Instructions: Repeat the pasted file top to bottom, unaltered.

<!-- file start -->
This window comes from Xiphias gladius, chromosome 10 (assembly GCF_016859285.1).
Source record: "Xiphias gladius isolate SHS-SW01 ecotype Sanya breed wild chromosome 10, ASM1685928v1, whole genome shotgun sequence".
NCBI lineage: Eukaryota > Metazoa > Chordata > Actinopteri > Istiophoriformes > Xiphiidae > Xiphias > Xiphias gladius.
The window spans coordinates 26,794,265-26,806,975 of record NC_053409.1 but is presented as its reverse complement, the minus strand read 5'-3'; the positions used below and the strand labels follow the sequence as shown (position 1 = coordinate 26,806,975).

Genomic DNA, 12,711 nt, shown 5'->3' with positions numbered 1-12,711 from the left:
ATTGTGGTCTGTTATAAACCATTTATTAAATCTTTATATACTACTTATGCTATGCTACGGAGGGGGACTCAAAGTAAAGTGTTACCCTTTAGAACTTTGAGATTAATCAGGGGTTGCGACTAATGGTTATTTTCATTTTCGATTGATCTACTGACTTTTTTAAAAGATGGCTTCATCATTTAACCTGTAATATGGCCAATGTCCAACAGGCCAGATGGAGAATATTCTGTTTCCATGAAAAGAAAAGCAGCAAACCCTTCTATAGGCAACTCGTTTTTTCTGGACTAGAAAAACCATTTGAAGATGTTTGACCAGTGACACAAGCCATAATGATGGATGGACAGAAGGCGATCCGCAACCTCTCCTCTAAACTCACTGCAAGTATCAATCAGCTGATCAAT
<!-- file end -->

This window comes from Xiphias gladius, chromosome 10 (assembly GCF_016859285.1).
Source record: "Xiphias gladius isolate SHS-SW01 ecotype Sanya breed wild chromosome 10, ASM1685928v1, whole genome shotgun sequence".
NCBI lineage: Eukaryota > Metazoa > Chordata > Actinopteri > Istiophoriformes > Xiphiidae > Xiphias > Xiphias gladius.
The window spans coordinates 26,794,265-26,806,975 of record NC_053409.1 but is presented as its reverse complement, the minus strand read 5'-3'; the positions used below and the strand labels follow the sequence as shown (position 1 = coordinate 26,806,975).

Genomic DNA, 12,711 nt, shown 5'->3' with positions numbered 1-12,711 from the left:
ATTGTGGTCTGTTATAAACCATTTATTAAATCTTTATATACTACTTATGCTATGCTACGGAGGGGGACTCAAAGTAAAGTGTTACCCTTTAGAACTTTGAGATTAATCAGGGGTTGCGACTAATGGTTATTTTCATTTTCGATTGATCTACTGACTTTTTTAAAAGATGGCTTCATCATTTAACCTGTAATATGGCCAATGTCCAACAGGCCAGATGGAGAATATTCTGTTTCCATGAAAAGAAAAGCAGCAAACCCTTCTATAGGCAACTCGTTTTTTCTGGACTAGAAAAACCATTTGAAGATGTTTGACCAGTGACACAAGCCATAATGATGGATGGACAGAAGGCGATCCGCAACCTCTCCTCTAAACTCACTGCAAGTATCAATCAGCTGATCAAT